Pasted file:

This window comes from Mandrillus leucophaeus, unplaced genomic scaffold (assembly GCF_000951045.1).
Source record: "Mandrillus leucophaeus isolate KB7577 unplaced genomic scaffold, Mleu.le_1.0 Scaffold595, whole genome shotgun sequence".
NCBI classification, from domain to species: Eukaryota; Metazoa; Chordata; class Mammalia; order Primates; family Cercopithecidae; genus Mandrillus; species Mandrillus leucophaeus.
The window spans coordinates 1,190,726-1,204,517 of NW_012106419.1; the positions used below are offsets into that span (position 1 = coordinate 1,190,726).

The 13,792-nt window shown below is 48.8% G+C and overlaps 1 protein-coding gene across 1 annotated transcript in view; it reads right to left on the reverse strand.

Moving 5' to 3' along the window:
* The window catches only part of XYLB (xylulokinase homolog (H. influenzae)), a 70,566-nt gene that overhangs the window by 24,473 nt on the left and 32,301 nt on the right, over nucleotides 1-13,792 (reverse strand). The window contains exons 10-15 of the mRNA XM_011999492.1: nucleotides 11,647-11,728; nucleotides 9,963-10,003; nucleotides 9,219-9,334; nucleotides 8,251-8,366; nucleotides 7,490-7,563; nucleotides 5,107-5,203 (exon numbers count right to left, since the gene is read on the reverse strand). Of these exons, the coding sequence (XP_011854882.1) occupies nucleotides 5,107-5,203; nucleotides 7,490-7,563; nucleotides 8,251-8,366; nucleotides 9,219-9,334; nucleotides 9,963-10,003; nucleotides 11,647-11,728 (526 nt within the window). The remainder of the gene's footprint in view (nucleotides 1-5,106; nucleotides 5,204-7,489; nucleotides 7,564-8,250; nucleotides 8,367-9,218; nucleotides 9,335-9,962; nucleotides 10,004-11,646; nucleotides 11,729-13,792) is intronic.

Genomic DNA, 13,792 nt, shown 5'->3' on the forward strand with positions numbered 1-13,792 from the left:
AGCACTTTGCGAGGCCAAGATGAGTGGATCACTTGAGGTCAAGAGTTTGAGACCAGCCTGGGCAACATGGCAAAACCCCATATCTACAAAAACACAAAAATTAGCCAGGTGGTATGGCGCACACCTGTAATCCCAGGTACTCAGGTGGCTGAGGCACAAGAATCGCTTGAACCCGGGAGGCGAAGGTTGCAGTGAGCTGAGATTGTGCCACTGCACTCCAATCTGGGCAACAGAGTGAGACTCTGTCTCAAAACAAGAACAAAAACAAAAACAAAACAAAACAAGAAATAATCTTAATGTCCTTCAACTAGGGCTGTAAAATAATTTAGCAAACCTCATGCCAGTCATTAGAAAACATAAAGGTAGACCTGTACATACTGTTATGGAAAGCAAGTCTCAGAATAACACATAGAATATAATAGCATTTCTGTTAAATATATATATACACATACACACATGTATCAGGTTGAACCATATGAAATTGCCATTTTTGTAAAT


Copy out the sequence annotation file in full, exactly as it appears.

This window comes from Mandrillus leucophaeus, unplaced genomic scaffold (assembly GCF_000951045.1).
Source record: "Mandrillus leucophaeus isolate KB7577 unplaced genomic scaffold, Mleu.le_1.0 Scaffold595, whole genome shotgun sequence".
NCBI classification, from domain to species: Eukaryota; Metazoa; Chordata; class Mammalia; order Primates; family Cercopithecidae; genus Mandrillus; species Mandrillus leucophaeus.
The window spans coordinates 1,190,726-1,204,517 of NW_012106419.1; the positions used below are offsets into that span (position 1 = coordinate 1,190,726).

The 13,792-nt window shown below is 48.8% G+C and overlaps 1 protein-coding gene across 1 annotated transcript in view; it reads right to left on the reverse strand.

Moving 5' to 3' along the window:
* The window catches only part of XYLB (xylulokinase homolog (H. influenzae)), a 70,566-nt gene that overhangs the window by 24,473 nt on the left and 32,301 nt on the right, over nucleotides 1-13,792 (reverse strand). The window contains exons 10-15 of the mRNA XM_011999492.1: nucleotides 11,647-11,728; nucleotides 9,963-10,003; nucleotides 9,219-9,334; nucleotides 8,251-8,366; nucleotides 7,490-7,563; nucleotides 5,107-5,203 (exon numbers count right to left, since the gene is read on the reverse strand). Of these exons, the coding sequence (XP_011854882.1) occupies nucleotides 5,107-5,203; nucleotides 7,490-7,563; nucleotides 8,251-8,366; nucleotides 9,219-9,334; nucleotides 9,963-10,003; nucleotides 11,647-11,728 (526 nt within the window). The remainder of the gene's footprint in view (nucleotides 1-5,106; nucleotides 5,204-7,489; nucleotides 7,564-8,250; nucleotides 8,367-9,218; nucleotides 9,335-9,962; nucleotides 10,004-11,646; nucleotides 11,729-13,792) is intronic.

Genomic DNA, 13,792 nt, shown 5'->3' on the forward strand with positions numbered 1-13,792 from the left:
AGCACTTTGCGAGGCCAAGATGAGTGGATCACTTGAGGTCAAGAGTTTGAGACCAGCCTGGGCAACATGGCAAAACCCCATATCTACAAAAACACAAAAATTAGCCAGGTGGTATGGCGCACACCTGTAATCCCAGGTACTCAGGTGGCTGAGGCACAAGAATCGCTTGAACCCGGGAGGCGAAGGTTGCAGTGAGCTGAGATTGTGCCACTGCACTCCAATCTGGGCAACAGAGTGAGACTCTGTCTCAAAACAAGAACAAAAACAAAAACAAAACAAAACAAGAAATAATCTTAATGTCCTTCAACTAGGGCTGTAAAATAATTTAGCAAACCTCATGCCAGTCATTAGAAAACATAAAGGTAGACCTGTACATACTGTTATGGAAAGCAAGTCTCAGAATAACACATAGAATATAATAGCATTTCTGTTAAATATATATATACACATACACACATGTATCAGGTTGAACCATATGAAATTGCCATTTTTGTAAAT